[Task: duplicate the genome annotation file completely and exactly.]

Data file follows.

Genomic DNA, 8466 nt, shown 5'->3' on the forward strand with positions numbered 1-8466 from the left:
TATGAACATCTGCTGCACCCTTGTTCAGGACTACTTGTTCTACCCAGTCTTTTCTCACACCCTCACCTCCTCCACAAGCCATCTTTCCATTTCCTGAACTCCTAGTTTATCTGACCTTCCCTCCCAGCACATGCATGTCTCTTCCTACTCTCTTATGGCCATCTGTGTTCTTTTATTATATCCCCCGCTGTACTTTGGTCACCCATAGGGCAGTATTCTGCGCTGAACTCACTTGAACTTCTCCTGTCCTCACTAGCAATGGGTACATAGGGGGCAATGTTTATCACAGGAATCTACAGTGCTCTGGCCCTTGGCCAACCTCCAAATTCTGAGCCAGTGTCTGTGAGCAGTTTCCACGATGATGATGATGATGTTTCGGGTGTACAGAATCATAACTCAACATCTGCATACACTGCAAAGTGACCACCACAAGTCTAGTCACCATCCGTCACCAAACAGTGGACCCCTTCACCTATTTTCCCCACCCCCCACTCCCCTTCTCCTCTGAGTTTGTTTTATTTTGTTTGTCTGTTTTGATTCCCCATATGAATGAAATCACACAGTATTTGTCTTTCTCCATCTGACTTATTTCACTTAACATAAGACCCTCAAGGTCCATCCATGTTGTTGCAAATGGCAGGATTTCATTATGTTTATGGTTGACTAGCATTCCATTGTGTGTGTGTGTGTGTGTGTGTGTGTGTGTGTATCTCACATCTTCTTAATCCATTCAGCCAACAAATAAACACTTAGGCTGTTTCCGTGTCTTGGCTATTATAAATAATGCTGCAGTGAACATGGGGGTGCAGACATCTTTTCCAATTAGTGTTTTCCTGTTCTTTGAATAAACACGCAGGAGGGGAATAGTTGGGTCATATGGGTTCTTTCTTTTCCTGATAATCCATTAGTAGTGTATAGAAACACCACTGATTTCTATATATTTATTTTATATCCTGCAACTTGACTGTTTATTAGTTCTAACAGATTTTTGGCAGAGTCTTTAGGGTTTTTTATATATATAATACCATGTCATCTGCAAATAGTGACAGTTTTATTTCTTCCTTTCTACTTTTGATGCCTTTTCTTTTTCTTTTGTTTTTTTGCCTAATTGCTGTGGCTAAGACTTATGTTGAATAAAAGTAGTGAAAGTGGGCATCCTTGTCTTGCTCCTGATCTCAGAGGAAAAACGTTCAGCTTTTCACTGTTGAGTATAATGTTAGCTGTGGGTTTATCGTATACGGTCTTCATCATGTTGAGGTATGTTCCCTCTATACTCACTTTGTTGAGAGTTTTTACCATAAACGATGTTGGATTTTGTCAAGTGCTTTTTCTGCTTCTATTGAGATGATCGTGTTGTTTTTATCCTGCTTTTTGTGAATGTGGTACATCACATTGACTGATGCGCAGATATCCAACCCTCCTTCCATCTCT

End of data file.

Genomic DNA, 8466 nt, shown 5'->3' on the forward strand with positions numbered 1-8466 from the left:
TATGAACATCTGCTGCACCCTTGTTCAGGACTACTTGTTCTACCCAGTCTTTTCTCACACCCTCACCTCCTCCACAAGCCATCTTTCCATTTCCTGAACTCCTAGTTTATCTGACCTTCCCTCCCAGCACATGCATGTCTCTTCCTACTCTCTTATGGCCATCTGTGTTCTTTTATTATATCCCCCGCTGTACTTTGGTCACCCATAGGGCAGTATTCTGCGCTGAACTCACTTGAACTTCTCCTGTCCTCACTAGCAATGGGTACATAGGGGGCAATGTTTATCACAGGAATCTACAGTGCTCTGGCCCTTGGCCAACCTCCAAATTCTGAGCCAGTGTCTGTGAGCAGTTTCCACGATGATGATGATGATGTTTCGGGTGTACAGAATCATAACTCAACATCTGCATACACTGCAAAGTGACCACCACAAGTCTAGTCACCATCCGTCACCAAACAGTGGACCCCTTCACCTATTTTCCCCACCCCCCACTCCCCTTCTCCTCTGAGTTTGTTTTATTTTGTTTGTCTGTTTTGATTCCCCATATGAATGAAATCACACAGTATTTGTCTTTCTCCATCTGACTTATTTCACTTAACATAAGACCCTCAAGGTCCATCCATGTTGTTGCAAATGGCAGGATTTCATTATGTTTATGGTTGACTAGCATTCCATTGTGTGTGTGTGTGTGTGTGTGTGTGTGTGTGTATCTCACATCTTCTTAATCCATTCAGCCAACAAATAAACACTTAGGCTGTTTCCGTGTCTTGGCTATTATAAATAATGCTGCAGTGAACATGGGGGTGCAGACATCTTTTCCAATTAGTGTTTTCCTGTTCTTTGAATAAACACGCAGGAGGGGAATAGTTGGGTCATATGGGTTCTTTCTTTTCCTGATAATCCATTAGTAGTGTATAGAAACACCACTGATTTCTATATATTTATTTTATATCCTGCAACTTGACTGTTTATTAGTTCTAACAGATTTTTGGCAGAGTCTTTAGGGTTTTTTATATATATAATACCATGTCATCTGCAAATAGTGACAGTTTTATTTCTTCCTTTCTACTTTTGATGCCTTTTCTTTTTCTTTTGTTTTTTTGCCTAATTGCTGTGGCTAAGACTTATGTTGAATAAAAGTAGTGAAAGTGGGCATCCTTGTCTTGCTCCTGATCTCAGAGGAAAAACGTTCAGCTTTTCACTGTTGAGTATAATGTTAGCTGTGGGTTTATCGTATACGGTCTTCATCATGTTGAGGTATGTTCCCTCTATACTCACTTTGTTGAGAGTTTTTACCATAAACGATGTTGGATTTTGTCAAGTGCTTTTTCTGCTTCTATTGAGATGATCGTGTTGTTTTTATCCTGCTTTTTGTGAATGTGGTACATCACATTGACTGATGCGCAGATATCCAACCCTCCTTCCATCTCT